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New here, so I figure it's time for an .

Hi, I'm Chris. I do computer stuff to pay the bills and do yoga and play D&D 3.5 / Pathfinder 1st edition to alleviate the stress the former and that life in general entail. I like words and numbers and gaming, and fell in love with the Forgotten Realms as a teenager. Will be sharing campaign ideas / stories here among other gaming miscellany.

All right, #ttrpg nerds. I’m feeling inspired, maybe a little bored, but also creative. Hit me with your #DnD #Pathfinder arcane spells and I’ll try to craft a creative way to use them that’ll be either horrible, hilarious, or both.

See some earlier toots for inspiration.

anahata boosted

@anahata I have cast this repeatedly as a paranoid caster, on a moving ship. Makes sense to use it in other creative ways!!

Plane shift is another one of those open ended, shape reality to your whims kind of spells

But if you want real power within a tightly constrained box, prestidigitation. No really.

I haven’t even started with plane shift and similar; a teaser: a plane exactly like this one with plentiful gold but it’s not valuable and is considered a nuisance everyone wants to be rid of

The way I find these kinds of things is to read spell descriptions and note what they don’t say, what they omit. These omissions are your freedom of interpretation and the basis for creativity and ruining your opponent’s day.

I note that there’s nothing in the summon monster description about summoning a creature into an occupied space.

Or, y’know, contingency + cloudkill, or things like that. Or summon monster VI with a large fire elemental in the striker’s space. Hope you like fire?

If you fly at will: contingency: I’m struck in melee
Linked spell: teleport1, destination: somewhere very high up

It is reasonable to argue that the contact of being struck in melee counts as touching and thus being willing for the purposes of the spell.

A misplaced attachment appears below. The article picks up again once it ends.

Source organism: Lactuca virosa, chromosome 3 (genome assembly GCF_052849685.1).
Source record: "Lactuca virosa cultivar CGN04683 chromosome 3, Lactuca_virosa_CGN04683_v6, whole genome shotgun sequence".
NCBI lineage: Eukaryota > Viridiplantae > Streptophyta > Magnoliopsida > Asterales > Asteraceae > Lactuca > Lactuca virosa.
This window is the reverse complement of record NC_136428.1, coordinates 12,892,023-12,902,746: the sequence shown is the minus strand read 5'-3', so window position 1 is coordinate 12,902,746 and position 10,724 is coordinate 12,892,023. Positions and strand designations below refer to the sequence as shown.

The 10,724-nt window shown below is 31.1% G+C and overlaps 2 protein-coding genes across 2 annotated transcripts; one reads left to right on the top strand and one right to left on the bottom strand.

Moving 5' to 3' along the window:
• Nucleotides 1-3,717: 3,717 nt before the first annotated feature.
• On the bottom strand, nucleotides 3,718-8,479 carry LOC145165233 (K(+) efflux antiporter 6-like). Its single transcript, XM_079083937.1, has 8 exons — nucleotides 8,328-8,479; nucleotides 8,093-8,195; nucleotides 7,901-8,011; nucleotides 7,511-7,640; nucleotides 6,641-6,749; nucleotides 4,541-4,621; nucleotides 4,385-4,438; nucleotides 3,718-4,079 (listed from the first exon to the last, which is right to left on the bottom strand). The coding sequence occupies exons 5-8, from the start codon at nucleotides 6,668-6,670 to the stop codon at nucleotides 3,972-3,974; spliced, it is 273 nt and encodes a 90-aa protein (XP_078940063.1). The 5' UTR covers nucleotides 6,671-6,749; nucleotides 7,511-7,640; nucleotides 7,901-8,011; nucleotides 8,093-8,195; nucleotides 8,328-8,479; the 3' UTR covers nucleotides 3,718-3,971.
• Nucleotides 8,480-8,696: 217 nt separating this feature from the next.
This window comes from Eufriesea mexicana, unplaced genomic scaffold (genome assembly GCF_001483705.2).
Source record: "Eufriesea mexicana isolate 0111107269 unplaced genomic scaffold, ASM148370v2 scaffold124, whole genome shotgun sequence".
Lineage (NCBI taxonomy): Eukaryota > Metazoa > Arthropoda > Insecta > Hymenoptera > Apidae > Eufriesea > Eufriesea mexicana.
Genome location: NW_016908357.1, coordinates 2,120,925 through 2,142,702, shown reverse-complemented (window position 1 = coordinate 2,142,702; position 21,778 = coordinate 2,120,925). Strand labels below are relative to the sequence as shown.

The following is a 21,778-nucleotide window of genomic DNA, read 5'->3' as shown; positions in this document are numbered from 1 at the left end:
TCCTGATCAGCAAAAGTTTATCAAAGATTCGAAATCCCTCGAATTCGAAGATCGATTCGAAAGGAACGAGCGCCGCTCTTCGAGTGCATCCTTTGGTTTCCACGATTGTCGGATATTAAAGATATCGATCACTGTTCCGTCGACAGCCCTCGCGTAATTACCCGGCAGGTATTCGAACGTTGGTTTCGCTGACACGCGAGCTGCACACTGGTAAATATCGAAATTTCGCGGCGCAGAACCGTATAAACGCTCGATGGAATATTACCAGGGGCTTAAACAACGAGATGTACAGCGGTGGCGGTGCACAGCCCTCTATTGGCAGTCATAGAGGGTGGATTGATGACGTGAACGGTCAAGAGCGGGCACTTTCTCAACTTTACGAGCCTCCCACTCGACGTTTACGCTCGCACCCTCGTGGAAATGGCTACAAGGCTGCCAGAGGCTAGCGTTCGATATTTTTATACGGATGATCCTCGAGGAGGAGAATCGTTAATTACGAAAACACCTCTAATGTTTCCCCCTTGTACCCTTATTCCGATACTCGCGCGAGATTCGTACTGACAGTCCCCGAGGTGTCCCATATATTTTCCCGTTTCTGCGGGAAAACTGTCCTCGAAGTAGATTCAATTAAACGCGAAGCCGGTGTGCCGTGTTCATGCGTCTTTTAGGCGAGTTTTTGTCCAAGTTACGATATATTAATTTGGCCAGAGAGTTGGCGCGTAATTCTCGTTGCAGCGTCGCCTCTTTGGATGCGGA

1 linked spells can only be level 6 or lower, so you get to roll the dice with the teleport spell!

This one I’d need to use on an evil character, though, it’s just too brutal otherwise.

Once you have morality out of the way, though, lots of options are open to you.

My favorite of these combos that I’ve not had a chance to try yet: cloudkill + resilient sphere

When all the air you can breathe is cloudkill, you’re eventually going to fail that save. Remember, cloudkill does constitution damage, and requires a Fortitude save. The more saves you fail, the harder it gets for you to succeed.

There’s a term for this in gaming. It’s called a death spiral. It’s why I hate the way Shadowrun does damage. Get hit once and you’re fucked.

Sophie’s choice: black tentacles cast on the ceiling + reverse gravity

Fall and take falling damage or stay and take grappling damage

anahata boosted

Is there any good interactive educational resource to learn x86 Assembly, or any that doesn't throw too much info at you at once and takes it slow?

@Garrison Yes, exactly this. Something I read in the Pathfinder GameMastery Guide is to consider how magic will affect the mundane life of a setting. Magical plows, wells, and so on. The same goes for spells like web and the Hand spells; spellcasters spend their lives practicing this stuff, so it’s entirely reasonable to expect them to experiment like this.

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@anahata i try to let my players do anything that they can reasonably justify to me, but i cut it off at rules lawyering or interpretations of wording that clearly break the game. trying to strike that balance between flexible and fair.

Of course, this is most useful if your huge+ ally has very high speed.

Chances are, if they can make themselves that big, they can also increase their speed. If not, expeditious retreat.

More spell creativity: Per the spell description, Leomund’s Tiny Hut doesn’t move.

… but it doesn’t say anything about the surface on which you cast it moving. So, for example, if you have an ally who can increase their size to huge+, you can cast it on them. Instant magic (school) bus.

Just like everything else in a #ttrpg, the spell descriptions are guidelines, more of a suggestion, of what the spell can do. A good GM will let you alter and bend things to fit the situation. I’m happy to make a Spellcraft or similar skill check to determine whether my character understands how to modify the spell in that way in the heat of battle, though.

This is a big part of what separates TTRPGs from video games. Embrace it!

Other creative uses left as an exercise for the reader.

Today’s #DnD discovery: the rules for the Bigby’s Hand spells do not limit you to one at a time.

This means you can sandwich a hapless foe between two Hands, or extrude them like pasta through the fingers of one hand with the fist of another.

anahata boosted

@anahata @Xenni I don't run a lot of games, but I would never do one without a Session 0 any more. In large part, it's because the games I run (currently Invisible Sun and soon The Expanse) explicitly call on the PCs to have some connections with one another. But even systems that don't directly address those connections can benefit from them for generating story ideas. Players have great backstory ideas, but putting them together lets them shape their characters in unexpected and fun ways.

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